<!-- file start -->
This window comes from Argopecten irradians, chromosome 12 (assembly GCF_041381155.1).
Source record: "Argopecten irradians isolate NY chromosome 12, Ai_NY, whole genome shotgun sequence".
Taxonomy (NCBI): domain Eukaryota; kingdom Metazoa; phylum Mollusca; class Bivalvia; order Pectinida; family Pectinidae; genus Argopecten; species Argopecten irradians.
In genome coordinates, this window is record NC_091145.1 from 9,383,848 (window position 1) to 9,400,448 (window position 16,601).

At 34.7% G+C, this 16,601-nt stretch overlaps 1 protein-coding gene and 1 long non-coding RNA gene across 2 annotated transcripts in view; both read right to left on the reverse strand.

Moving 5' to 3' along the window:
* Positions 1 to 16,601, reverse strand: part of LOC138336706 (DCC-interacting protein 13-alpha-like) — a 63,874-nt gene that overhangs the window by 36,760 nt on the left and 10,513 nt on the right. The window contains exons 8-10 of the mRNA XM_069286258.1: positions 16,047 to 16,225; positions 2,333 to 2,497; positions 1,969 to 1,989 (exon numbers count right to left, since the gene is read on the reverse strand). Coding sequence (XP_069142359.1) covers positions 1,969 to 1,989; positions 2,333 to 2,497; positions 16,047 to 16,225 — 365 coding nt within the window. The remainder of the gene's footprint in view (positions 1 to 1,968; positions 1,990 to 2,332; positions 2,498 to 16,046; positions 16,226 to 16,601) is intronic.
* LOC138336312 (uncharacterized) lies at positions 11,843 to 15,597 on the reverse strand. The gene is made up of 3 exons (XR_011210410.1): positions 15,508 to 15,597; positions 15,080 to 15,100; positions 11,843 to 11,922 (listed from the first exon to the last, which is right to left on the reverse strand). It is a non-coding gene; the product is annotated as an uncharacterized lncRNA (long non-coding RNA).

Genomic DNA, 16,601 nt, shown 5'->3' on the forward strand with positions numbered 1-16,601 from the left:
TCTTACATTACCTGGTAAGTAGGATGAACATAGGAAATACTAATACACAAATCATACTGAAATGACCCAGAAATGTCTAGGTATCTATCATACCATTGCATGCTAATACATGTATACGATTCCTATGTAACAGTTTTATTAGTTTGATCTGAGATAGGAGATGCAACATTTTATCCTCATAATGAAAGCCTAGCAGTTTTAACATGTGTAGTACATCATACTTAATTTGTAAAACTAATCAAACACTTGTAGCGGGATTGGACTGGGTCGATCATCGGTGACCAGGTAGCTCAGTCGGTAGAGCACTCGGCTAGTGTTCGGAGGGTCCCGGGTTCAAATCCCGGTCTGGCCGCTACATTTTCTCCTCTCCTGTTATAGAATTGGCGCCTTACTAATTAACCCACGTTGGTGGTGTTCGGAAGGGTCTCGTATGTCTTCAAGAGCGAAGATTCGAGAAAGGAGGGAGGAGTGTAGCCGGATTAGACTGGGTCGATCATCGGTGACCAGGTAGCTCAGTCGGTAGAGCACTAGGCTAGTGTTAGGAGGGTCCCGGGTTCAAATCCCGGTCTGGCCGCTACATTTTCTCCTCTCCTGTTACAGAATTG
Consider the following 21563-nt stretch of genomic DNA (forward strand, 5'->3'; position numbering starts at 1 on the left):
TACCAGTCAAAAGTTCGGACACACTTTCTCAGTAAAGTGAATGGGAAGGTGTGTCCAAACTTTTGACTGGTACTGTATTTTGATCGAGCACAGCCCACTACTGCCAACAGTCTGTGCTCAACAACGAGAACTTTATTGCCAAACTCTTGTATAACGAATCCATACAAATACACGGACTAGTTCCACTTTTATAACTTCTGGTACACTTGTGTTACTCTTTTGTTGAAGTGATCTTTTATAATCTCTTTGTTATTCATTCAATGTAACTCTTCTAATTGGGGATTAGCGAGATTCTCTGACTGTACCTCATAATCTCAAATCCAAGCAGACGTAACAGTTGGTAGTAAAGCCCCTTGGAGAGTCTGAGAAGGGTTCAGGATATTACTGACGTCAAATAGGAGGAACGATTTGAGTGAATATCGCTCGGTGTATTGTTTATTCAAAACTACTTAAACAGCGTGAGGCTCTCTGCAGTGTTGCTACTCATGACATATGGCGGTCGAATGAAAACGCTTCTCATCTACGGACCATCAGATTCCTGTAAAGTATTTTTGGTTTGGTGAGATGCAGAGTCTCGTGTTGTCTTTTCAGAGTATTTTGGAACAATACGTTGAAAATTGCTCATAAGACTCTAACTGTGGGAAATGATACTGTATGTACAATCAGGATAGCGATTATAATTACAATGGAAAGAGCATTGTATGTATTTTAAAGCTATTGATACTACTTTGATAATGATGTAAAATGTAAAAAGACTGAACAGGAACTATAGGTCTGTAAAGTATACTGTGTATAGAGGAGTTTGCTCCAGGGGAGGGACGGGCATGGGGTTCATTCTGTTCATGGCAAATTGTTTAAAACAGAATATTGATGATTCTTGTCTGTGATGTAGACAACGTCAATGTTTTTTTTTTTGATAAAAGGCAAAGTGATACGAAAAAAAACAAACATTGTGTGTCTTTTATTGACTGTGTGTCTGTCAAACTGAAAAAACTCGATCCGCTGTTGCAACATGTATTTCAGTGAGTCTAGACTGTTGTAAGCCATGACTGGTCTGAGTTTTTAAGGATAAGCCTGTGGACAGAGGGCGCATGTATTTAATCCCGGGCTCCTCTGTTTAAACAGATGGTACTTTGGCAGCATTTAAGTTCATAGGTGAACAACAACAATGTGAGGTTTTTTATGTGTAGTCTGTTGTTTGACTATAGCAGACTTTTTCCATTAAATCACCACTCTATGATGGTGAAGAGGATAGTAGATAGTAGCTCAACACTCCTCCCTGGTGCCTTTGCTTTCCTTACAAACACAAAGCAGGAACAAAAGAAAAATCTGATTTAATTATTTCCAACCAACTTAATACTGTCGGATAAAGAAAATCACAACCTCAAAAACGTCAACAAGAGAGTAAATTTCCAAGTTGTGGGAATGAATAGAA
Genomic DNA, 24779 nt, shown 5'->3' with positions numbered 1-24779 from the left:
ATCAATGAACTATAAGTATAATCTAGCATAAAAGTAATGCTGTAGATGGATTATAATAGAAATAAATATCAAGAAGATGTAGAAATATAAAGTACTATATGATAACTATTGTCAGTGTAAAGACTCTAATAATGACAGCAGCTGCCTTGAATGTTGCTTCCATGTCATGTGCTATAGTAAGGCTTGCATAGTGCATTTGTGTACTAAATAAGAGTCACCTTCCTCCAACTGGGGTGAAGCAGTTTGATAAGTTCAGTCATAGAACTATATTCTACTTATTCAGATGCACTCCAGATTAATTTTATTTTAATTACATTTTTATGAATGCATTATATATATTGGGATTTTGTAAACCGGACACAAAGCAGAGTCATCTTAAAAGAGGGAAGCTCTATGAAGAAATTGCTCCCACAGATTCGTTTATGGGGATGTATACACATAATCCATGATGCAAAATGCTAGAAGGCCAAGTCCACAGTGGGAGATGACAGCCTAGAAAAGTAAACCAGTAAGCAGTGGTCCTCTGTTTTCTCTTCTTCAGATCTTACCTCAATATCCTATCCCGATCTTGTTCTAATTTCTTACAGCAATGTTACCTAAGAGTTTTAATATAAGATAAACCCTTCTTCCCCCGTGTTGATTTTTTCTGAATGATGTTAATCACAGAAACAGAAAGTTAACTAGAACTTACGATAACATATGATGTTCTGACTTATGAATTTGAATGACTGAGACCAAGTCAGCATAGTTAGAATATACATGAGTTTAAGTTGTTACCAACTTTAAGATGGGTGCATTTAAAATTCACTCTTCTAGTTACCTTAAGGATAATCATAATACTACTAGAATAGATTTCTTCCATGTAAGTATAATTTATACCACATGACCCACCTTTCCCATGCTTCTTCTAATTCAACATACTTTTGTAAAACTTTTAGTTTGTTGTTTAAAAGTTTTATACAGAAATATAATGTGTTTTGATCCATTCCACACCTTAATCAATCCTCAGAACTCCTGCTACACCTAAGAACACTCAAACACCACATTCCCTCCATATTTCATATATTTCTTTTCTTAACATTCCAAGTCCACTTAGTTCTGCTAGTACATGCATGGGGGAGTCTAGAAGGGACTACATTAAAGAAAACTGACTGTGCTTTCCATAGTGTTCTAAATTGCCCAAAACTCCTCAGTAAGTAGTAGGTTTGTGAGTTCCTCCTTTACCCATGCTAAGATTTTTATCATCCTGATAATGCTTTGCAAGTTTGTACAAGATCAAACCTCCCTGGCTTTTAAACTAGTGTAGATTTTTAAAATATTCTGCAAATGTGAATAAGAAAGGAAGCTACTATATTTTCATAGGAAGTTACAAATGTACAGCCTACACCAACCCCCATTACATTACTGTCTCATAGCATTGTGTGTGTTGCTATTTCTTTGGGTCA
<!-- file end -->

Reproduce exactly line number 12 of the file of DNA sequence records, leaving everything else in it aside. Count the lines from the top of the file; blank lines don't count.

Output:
TACCAGTCAAAAGTTCGGACACACTTTCTCAGTAAAGTGAATGGGAAGGTGTGTCCAAACTTTTGACTGGTACTGTATTTTGATCGAGCACAGCCCACTACTGCCAACAGTCTGTGCTCAACAACGAGAACTTTATTGCCAAACTCTTGTATAACGAATCCATACAAATACACGGACTAGTTCCACTTTTATAACTTCTGGTACACTTGTGTTACTCTTTTGTTGAAGTGATCTTTTATAATCTCTTTGTTATTCATTCAATGTAACTCTTCTAATTGGGGATTAGCGAGATTCTCTGACTGTACCTCATAATCTCAAATCCAAGCAGACGTAACAGTTGGTAGTAAAGCCCCTTGGAGAGTCTGAGAAGGGTTCAGGATATTACTGACGTCAAATAGGAGGAACGATTTGAGTGAATATCGCTCGGTGTATTGTTTATTCAAAACTACTTAAACAGCGTGAGGCTCTCTGCAGTGTTGCTACTCATGACATATGGCGGTCGAATGAAAACGCTTCTCATCTACGGACCATCAGATTCCTGTAAAGTATTTTTGGTTTGGTGAGATGCAGAGTCTCGTGTTGTCTTTTCAGAGTATTTTGGAACAATACGTTGAAAATTGCTCATAAGACTCTAACTGTGGGAAATGATACTGTATGTACAATCAGGATAGCGATTATAATTACAATGGAAAGAGCATTGTATGTATTTTAAAGCTATTGATACTACTTTGATAATGATGTAAAATGTAAAAAGACTGAACAGGAACTATAGGTCTGTAAAGTATACTGTGTATAGAGGAGTTTGCTCCAGGGGAGGGACGGGCATGGGGTTCATTCTGTTCATGGCAAATTGTTTAAAACAGAATATTGATGATTCTTGTCTGTGATGTAGACAACGTCAATGTTTTTTTTTTTGATAAAAGGCAAAGTGATACGAAAAAAAACAAACATTGTGTGTCTTTTATTGACTGTGTGTCTGTCAAACTGAAAAAACTCGATCCGCTGTTGCAACATGTATTTCAGTGAGTCTAGACTGTTGTAAGCCATGACTGGTCTGAGTTTTTAAGGATAAGCCTGTGGACAGAGGGCGCATGTATTTAATCCCGGGCTCCTCTGTTTAAACAGATGGTACTTTGGCAGCATTTAAGTTCATAGGTGAACAACAACAATGTGAGGTTTTTTATGTGTAGTCTGTTGTTTGACTATAGCAGACTTTTTCCATTAAATCACCACTCTATGATGGTGAAGAGGATAGTAGATAGTAGCTCAACACTCCTCCCTGGTGCCTTTGCTTTCCTTACAAACACAAAGCAGGAACAAAAGAAAAATCTGATTTAATTATTTCCAACCAACTTAATACTGTCGGATAAAGAAAATCACAACCTCAAAAACGTCAACAAGAGAGTAAATTTCCAAGTTGTGGGAATGAATAGAA